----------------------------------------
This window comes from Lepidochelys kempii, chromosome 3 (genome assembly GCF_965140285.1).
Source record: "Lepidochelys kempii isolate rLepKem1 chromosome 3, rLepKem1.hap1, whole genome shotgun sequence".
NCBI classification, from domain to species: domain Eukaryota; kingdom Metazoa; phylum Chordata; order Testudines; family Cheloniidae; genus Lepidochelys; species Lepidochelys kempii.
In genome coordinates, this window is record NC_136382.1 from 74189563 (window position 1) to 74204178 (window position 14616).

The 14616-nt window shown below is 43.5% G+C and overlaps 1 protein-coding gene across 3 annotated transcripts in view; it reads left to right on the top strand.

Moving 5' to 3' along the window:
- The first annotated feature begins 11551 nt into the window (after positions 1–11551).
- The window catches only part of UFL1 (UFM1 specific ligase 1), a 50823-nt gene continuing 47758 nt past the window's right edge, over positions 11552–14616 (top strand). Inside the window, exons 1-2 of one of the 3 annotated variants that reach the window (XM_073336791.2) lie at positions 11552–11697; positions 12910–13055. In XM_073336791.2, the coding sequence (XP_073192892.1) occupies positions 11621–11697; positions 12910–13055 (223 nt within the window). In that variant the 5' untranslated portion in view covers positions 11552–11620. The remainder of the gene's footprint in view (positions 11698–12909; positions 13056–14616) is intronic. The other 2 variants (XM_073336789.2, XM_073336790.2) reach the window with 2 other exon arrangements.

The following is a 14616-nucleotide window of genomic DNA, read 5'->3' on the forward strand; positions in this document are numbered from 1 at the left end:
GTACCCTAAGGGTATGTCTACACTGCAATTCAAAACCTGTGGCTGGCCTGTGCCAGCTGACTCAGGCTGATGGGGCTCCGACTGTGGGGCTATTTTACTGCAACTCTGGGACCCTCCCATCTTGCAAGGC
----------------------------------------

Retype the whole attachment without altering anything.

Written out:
This window comes from Lepidochelys kempii, chromosome 3 (genome assembly GCF_965140285.1).
Source record: "Lepidochelys kempii isolate rLepKem1 chromosome 3, rLepKem1.hap1, whole genome shotgun sequence".
NCBI classification, from domain to species: domain Eukaryota; kingdom Metazoa; phylum Chordata; order Testudines; family Cheloniidae; genus Lepidochelys; species Lepidochelys kempii.
In genome coordinates, this window is record NC_136382.1 from 74189563 (window position 1) to 74204178 (window position 14616).

The 14616-nt window shown below is 43.5% G+C and overlaps 1 protein-coding gene across 3 annotated transcripts in view; it reads left to right on the top strand.

Moving 5' to 3' along the window:
- The first annotated feature begins 11551 nt into the window (after positions 1–11551).
- The window catches only part of UFL1 (UFM1 specific ligase 1), a 50823-nt gene continuing 47758 nt past the window's right edge, over positions 11552–14616 (top strand). Inside the window, exons 1-2 of one of the 3 annotated variants that reach the window (XM_073336791.2) lie at positions 11552–11697; positions 12910–13055. In XM_073336791.2, the coding sequence (XP_073192892.1) occupies positions 11621–11697; positions 12910–13055 (223 nt within the window). In that variant the 5' untranslated portion in view covers positions 11552–11620. The remainder of the gene's footprint in view (positions 11698–12909; positions 13056–14616) is intronic. The other 2 variants (XM_073336789.2, XM_073336790.2) reach the window with 2 other exon arrangements.

The following is a 14616-nucleotide window of genomic DNA, read 5'->3' on the forward strand; positions in this document are numbered from 1 at the left end:
GTACCCTAAGGGTATGTCTACACTGCAATTCAAAACCTGTGGCTGGCCTGTGCCAGCTGACTCAGGCTGATGGGGCTCCGACTGTGGGGCTATTTTACTGCAACTCTGGGACCCTCCCATCTTGCAAGGC